Search

History Of Synthetic Dyes

Date:May 13, 2020

As early as 1834, German chemist Michelrich used benzene and nitric acid to obtain nitrobenzene. The Russian chemist Qi Ning and the French chemist Hoffman discovered in 1842 that a new substance, called stupid amine, was formed in the reduction of nitrobenzene. In 1856, Parkin, an 18-year-old organic chemist in the UK, was conducting trials to produce quinine, a special drug for the treatment of malaria. He added potassium dichromate oxidant to the crude amine taken from the tar, and unexpectedly obtained a black sticky substance, which was obviously not what was originally intended. Disappointed, the young Parkin decided to come back. When he washed the test tube with alcohol, he produced a bright purple solution. He dipped the cloth in this purple solution, and the cloth was immediately dyed purple, washed with soap, and even exposed to sunlight. The purple of the cloth showed no signs of fading. We know that the purple solution obtained by Parkin is exactly a synthetic dye-stupid violet. Parkin applied for a patent for this achievement, and personally formulated a series of production procedures. It was officially put into production in 1857, marking the beginning of the synthetic dye industry.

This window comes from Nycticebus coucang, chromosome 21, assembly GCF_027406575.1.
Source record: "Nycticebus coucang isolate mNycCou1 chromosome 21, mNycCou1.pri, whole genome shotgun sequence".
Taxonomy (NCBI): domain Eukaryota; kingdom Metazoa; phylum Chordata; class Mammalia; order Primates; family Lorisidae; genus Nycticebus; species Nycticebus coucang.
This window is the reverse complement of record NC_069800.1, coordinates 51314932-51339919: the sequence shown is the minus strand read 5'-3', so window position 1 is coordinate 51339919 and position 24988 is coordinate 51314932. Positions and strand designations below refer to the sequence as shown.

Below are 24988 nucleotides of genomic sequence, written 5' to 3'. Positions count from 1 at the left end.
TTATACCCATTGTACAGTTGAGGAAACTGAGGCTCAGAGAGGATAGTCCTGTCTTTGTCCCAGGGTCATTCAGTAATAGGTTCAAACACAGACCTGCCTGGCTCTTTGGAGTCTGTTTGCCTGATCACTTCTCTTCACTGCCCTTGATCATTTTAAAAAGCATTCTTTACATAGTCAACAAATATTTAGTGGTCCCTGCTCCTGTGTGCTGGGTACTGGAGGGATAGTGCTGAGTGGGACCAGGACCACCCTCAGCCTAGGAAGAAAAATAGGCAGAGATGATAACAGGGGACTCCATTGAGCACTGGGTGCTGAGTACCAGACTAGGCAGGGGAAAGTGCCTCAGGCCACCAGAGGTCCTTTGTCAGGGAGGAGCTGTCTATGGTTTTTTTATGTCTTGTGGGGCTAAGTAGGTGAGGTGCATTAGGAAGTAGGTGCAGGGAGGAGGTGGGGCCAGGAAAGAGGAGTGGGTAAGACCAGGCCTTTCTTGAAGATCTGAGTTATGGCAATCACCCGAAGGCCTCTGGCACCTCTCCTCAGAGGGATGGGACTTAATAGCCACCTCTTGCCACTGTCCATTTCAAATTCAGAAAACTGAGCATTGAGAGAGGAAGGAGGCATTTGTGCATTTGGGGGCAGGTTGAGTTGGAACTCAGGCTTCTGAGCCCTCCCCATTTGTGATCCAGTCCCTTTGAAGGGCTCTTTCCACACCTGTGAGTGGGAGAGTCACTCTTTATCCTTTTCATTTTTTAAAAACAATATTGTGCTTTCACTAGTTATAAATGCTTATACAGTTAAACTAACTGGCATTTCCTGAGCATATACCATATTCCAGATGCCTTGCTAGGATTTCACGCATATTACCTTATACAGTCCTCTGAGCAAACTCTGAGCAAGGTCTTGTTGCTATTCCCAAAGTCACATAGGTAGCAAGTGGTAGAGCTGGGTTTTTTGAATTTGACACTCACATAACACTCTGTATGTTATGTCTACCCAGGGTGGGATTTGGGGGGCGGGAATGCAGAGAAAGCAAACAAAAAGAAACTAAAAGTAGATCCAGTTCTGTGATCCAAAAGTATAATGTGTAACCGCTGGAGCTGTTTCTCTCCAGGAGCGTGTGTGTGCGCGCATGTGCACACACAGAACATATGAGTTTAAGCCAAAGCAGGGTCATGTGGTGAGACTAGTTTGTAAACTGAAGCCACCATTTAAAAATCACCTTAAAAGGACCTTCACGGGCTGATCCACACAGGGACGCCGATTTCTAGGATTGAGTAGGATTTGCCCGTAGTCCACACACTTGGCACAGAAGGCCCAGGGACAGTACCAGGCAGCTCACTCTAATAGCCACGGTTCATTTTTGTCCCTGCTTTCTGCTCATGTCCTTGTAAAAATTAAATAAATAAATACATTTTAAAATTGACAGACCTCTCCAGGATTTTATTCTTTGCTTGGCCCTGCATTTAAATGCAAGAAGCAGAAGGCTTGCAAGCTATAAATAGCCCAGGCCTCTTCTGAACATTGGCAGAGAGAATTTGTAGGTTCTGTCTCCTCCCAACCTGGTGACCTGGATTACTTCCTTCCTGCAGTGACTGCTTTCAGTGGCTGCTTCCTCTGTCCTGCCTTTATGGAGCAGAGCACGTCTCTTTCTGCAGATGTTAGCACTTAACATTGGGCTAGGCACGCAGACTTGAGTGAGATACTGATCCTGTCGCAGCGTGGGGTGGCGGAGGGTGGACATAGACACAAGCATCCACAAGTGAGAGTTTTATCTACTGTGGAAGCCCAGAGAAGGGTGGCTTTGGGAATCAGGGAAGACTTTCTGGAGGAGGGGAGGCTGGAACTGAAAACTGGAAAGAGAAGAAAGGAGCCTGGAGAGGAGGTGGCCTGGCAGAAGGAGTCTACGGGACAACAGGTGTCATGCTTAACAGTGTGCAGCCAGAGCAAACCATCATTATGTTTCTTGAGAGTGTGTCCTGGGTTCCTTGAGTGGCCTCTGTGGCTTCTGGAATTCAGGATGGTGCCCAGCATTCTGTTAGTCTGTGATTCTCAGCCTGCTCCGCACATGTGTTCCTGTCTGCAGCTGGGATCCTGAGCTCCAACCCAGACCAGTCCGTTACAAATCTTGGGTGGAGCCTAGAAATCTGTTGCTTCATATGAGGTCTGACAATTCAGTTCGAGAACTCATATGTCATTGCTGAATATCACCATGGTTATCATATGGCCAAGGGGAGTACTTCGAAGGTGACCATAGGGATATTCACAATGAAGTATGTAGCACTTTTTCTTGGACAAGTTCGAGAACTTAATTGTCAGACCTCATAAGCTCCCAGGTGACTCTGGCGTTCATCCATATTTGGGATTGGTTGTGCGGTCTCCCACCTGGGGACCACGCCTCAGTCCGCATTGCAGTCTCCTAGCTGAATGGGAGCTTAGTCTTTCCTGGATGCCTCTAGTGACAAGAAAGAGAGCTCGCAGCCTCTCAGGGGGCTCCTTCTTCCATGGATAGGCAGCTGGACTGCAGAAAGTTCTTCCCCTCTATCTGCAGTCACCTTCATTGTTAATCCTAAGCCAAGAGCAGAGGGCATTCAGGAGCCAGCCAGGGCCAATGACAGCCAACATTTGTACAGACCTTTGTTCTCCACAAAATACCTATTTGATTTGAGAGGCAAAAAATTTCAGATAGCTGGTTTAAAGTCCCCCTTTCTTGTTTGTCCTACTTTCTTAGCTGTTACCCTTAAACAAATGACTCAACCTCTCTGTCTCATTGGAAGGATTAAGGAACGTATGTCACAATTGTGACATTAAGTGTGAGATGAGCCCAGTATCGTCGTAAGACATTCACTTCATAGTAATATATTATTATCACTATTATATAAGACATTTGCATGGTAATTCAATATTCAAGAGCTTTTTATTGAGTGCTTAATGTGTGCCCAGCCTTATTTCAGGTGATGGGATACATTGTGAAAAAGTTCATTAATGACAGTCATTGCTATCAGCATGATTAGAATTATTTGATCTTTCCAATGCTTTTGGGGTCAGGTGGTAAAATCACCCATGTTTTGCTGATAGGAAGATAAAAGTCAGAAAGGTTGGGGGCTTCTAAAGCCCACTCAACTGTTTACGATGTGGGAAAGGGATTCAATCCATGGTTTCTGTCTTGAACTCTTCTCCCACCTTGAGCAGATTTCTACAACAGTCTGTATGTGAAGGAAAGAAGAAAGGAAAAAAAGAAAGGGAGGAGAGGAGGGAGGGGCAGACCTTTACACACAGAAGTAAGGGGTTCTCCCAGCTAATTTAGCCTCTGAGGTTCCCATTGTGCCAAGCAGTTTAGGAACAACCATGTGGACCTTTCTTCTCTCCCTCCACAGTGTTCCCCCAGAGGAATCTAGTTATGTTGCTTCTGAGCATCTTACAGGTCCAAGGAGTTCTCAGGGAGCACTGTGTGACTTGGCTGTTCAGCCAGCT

In 1858, when Huffman treated aniline with carbon tetrachloride, he also obtained a dye, which was red and was called basic magenta. Two years later, he used stupid amine blue again. On the basis of aniline blue, Hoffman has prepared a variety of synthetic dyes, such as basic blue, aldehyde green, iodine green and so on. After the establishment of the stupid ring structure theory, it pointed out the direction for the further artificial synthesis of organic compounds such as dyes.


In 1868, the Germans Grebe and Lieberman synthesized the first element dye benzene by studying the structure of alizarin and using anthracene in explosive tar as a raw material.


In 1878, German chemists realized the reduction of indigo to indigo. During the same period, people also synthesized a knot of azo dyes. In 1858, Gris discovered the diazotization reaction. After 6 years, the diazonium salt was successfully coupled, which laid the foundation for the synthesis of a series of azo dyes.


Thus, in 1884, Portig synthesized the Congo red dye more smoothly. In this way, by the second half of the 19th century, the synthetic dye industry had become the “crown” of the organic synthesis industry. At the beginning of the 20th century, this industry developed even more.